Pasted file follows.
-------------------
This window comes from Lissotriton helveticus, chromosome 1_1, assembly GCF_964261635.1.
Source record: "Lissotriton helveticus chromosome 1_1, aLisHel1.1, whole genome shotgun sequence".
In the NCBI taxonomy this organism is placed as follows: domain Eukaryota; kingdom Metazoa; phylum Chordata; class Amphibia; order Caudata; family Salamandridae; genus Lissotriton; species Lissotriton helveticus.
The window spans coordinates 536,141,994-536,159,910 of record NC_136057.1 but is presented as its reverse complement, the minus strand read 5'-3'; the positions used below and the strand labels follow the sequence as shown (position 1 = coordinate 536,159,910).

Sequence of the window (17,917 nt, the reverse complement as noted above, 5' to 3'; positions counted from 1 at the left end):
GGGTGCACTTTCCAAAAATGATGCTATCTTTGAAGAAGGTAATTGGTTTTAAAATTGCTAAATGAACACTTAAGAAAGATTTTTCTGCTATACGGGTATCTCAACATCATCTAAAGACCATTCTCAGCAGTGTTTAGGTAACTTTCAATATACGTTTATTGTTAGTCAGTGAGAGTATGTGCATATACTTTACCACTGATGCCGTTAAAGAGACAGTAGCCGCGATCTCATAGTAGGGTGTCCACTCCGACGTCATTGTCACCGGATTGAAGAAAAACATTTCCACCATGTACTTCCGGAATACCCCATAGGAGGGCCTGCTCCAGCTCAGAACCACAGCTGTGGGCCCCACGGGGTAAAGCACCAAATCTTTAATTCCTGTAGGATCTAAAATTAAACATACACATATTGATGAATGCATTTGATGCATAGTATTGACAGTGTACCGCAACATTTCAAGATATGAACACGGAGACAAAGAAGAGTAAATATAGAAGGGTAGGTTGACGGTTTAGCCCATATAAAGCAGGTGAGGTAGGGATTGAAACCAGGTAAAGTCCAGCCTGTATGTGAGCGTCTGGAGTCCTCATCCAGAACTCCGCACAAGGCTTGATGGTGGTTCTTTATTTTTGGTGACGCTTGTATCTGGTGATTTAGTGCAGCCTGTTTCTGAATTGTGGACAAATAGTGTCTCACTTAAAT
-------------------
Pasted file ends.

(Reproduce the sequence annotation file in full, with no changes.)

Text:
This window comes from Lissotriton helveticus, chromosome 1_1, assembly GCF_964261635.1.
Source record: "Lissotriton helveticus chromosome 1_1, aLisHel1.1, whole genome shotgun sequence".
In the NCBI taxonomy this organism is placed as follows: domain Eukaryota; kingdom Metazoa; phylum Chordata; class Amphibia; order Caudata; family Salamandridae; genus Lissotriton; species Lissotriton helveticus.
The window spans coordinates 536,141,994-536,159,910 of record NC_136057.1 but is presented as its reverse complement, the minus strand read 5'-3'; the positions used below and the strand labels follow the sequence as shown (position 1 = coordinate 536,159,910).

Sequence of the window (17,917 nt, the reverse complement as noted above, 5' to 3'; positions counted from 1 at the left end):
GGGTGCACTTTCCAAAAATGATGCTATCTTTGAAGAAGGTAATTGGTTTTAAAATTGCTAAATGAACACTTAAGAAAGATTTTTCTGCTATACGGGTATCTCAACATCATCTAAAGACCATTCTCAGCAGTGTTTAGGTAACTTTCAATATACGTTTATTGTTAGTCAGTGAGAGTATGTGCATATACTTTACCACTGATGCCGTTAAAGAGACAGTAGCCGCGATCTCATAGTAGGGTGTCCACTCCGACGTCATTGTCACCGGATTGAAGAAAAACATTTCCACCATGTACTTCCGGAATACCCCATAGGAGGGCCTGCTCCAGCTCAGAACCACAGCTGTGGGCCCCACGGGGTAAAGCACCAAATCTTTAATTCCTGTAGGATCTAAAATTAAACATACACATATTGATGAATGCATTTGATGCATAGTATTGACAGTGTACCGCAACATTTCAAGATATGAACACGGAGACAAAGAAGAGTAAATATAGAAGGGTAGGTTGACGGTTTAGCCCATATAAAGCAGGTGAGGTAGGGATTGAAACCAGGTAAAGTCCAGCCTGTATGTGAGCGTCTGGAGTCCTCATCCAGAACTCCGCACAAGGCTTGATGGTGGTTCTTTATTTTTGGTGACGCTTGTATCTGGTGATTTAGTGCAGCCTGTTTCTGAATTGTGGACAAATAGTGTCTCACTTAAAT